Biggest paper I have ever folded so far.

 Precreasing pleat.

 Basic base.

 The inner layers.

 Before final shaping.

# Remarks

To my surprise I won the design contest :')

In reality, condor may have uneven and broken wing feathers. I have an idea to represent that by structurally shorten some primary feather and make some big reverse folds on the secondary feather, but I'm not that confident to purposely introduce imperfection. At least now I have made one with perfect feathers, the next one would have built-in imperfection.
 AP Photo/Marcio Jose Sanchez. Source: https://ktla.com

### Warped and Wrinkled Paper Curse

After starting using Carboxy Methylcellulose (CMC), I began to wonder if my setup wasn't right. The problem was my double tissue would always peel itself when drying. There will be high pitched popping sound from the paper every now and then. Finally it would be completely off the surface. Whereas on every tutorial I saw, the paper will still stick to the surface and we have to peel it off. The bad part is the paper will be warped; it's not flat. It is difficult to fold a straight line on paper like this. Imagine precreasing a grid or locating references when your fold can be bent due to the paper's bump. I have theory on why the warp happened. Before going to that, it is important to know that: When a paper is wet, it expands. When it dries, it will return to the original size. However it will keep its shape when it is wet, meaning that if it is bent when wet, it will retain that bend when dried.  When my paper dried partially, that region will shrink. This created differe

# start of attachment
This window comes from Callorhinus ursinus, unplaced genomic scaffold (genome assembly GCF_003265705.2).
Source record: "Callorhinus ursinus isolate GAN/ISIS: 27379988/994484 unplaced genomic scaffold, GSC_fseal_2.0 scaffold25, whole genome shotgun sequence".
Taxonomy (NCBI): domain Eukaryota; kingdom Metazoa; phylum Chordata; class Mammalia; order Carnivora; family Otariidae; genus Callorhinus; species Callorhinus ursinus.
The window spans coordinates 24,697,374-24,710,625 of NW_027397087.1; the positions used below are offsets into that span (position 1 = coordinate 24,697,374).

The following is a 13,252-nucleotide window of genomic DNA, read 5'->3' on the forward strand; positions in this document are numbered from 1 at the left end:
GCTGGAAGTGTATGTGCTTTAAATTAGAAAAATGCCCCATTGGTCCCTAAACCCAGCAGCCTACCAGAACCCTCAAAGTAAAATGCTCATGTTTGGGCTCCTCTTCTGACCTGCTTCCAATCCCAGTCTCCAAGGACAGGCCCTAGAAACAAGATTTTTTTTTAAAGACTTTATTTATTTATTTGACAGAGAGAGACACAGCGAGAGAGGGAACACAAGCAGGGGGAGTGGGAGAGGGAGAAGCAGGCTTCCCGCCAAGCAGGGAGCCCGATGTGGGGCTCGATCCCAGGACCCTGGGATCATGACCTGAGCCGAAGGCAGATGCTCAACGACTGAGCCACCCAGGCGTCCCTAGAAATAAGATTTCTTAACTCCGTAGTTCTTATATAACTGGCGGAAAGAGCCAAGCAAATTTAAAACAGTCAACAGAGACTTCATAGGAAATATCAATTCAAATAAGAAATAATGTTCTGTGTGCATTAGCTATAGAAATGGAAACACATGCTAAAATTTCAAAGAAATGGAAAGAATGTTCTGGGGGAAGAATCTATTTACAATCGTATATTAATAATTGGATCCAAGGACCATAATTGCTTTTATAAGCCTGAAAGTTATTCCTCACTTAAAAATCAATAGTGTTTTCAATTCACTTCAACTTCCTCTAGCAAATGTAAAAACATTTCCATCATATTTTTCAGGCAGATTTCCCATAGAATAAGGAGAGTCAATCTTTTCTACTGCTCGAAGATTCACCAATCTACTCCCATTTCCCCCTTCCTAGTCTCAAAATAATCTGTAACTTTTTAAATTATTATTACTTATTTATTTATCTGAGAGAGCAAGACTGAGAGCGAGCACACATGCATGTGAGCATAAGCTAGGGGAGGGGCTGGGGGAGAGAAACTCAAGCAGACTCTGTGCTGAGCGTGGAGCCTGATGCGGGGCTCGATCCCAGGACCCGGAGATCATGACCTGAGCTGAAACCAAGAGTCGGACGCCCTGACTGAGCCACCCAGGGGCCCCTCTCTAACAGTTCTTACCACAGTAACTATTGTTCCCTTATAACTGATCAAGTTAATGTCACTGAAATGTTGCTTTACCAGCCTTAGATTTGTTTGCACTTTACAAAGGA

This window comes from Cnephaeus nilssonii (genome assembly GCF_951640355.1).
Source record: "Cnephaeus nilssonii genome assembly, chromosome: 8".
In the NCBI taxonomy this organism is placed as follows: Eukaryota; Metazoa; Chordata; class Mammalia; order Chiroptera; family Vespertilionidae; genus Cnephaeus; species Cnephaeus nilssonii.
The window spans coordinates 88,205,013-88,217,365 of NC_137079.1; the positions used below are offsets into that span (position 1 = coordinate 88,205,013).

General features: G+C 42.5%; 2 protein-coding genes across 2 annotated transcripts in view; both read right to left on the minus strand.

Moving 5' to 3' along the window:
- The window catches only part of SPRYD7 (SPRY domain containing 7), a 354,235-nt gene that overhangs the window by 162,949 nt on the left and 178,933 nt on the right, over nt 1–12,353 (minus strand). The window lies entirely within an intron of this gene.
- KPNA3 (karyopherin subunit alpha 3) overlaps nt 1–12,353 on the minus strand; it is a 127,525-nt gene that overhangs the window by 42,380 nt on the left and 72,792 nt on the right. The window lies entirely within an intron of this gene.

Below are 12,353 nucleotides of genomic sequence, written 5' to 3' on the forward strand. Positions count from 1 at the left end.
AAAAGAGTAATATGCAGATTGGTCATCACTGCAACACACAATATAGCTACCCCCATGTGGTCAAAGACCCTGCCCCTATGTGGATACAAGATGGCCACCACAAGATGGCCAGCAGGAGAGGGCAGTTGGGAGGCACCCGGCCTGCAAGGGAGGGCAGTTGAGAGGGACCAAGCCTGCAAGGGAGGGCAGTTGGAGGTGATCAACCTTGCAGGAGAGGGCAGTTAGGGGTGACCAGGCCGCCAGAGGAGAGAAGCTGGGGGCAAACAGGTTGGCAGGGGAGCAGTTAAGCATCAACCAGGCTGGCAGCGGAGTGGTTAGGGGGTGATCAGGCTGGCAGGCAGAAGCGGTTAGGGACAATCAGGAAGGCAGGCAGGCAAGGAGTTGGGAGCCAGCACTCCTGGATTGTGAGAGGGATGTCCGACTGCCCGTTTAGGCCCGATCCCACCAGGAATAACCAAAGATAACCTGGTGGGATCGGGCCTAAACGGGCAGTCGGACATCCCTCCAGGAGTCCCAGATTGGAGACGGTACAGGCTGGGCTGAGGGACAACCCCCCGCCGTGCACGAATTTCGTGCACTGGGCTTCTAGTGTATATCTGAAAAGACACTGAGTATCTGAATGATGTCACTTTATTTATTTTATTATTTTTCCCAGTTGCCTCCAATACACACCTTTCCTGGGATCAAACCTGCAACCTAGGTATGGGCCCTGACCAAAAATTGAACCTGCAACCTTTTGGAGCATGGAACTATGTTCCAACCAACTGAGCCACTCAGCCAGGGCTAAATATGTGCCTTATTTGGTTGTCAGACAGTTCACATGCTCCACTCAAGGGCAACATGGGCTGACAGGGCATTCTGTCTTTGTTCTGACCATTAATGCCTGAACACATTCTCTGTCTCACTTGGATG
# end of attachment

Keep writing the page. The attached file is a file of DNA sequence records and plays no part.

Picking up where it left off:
### Origami Ibex

Ibex is a type of wild goat found on Eurasia and North/East Africa. Easily identifiable by its long curved horn full of ridges, which is what I'm trying to express here. Nubian ibex is vulnerable to extinction due to competition with livestock and habitat loss. Ibex has been nearly extinct multiple times in the past because of hunting and unable to compete against livestock. The most recent extinction was Pyrenean ibex, in the year of 2000. Image source:  https://animals.sandiegozoo.org/animals/nubian-ibex I want to make my model to be instantly recognizable as an ibex, not a goat. Horn ridges are rather specific for ibex, so I tried to represent that with spike structure commonly used on insect legs.

### Origami Markhor

More detailed crease pattern to show where to pleat the neck. Markhor is a type of mountain goat found in Central Asia. They have curly horns which can vary from simple twist to a tight corkscrew. The male has long and shaggy mane, similar to lion. I had an idea to design a markhor after finishing my ibex and folded Kaito Nagayama's chameleon, whose eyes are made by wedged pleats to form spiral. So what if I use the same technique on goat's horn? It worked in theory and my test fold on foil (shown later in this post), but not on the final fold. In the end I just curl the horn.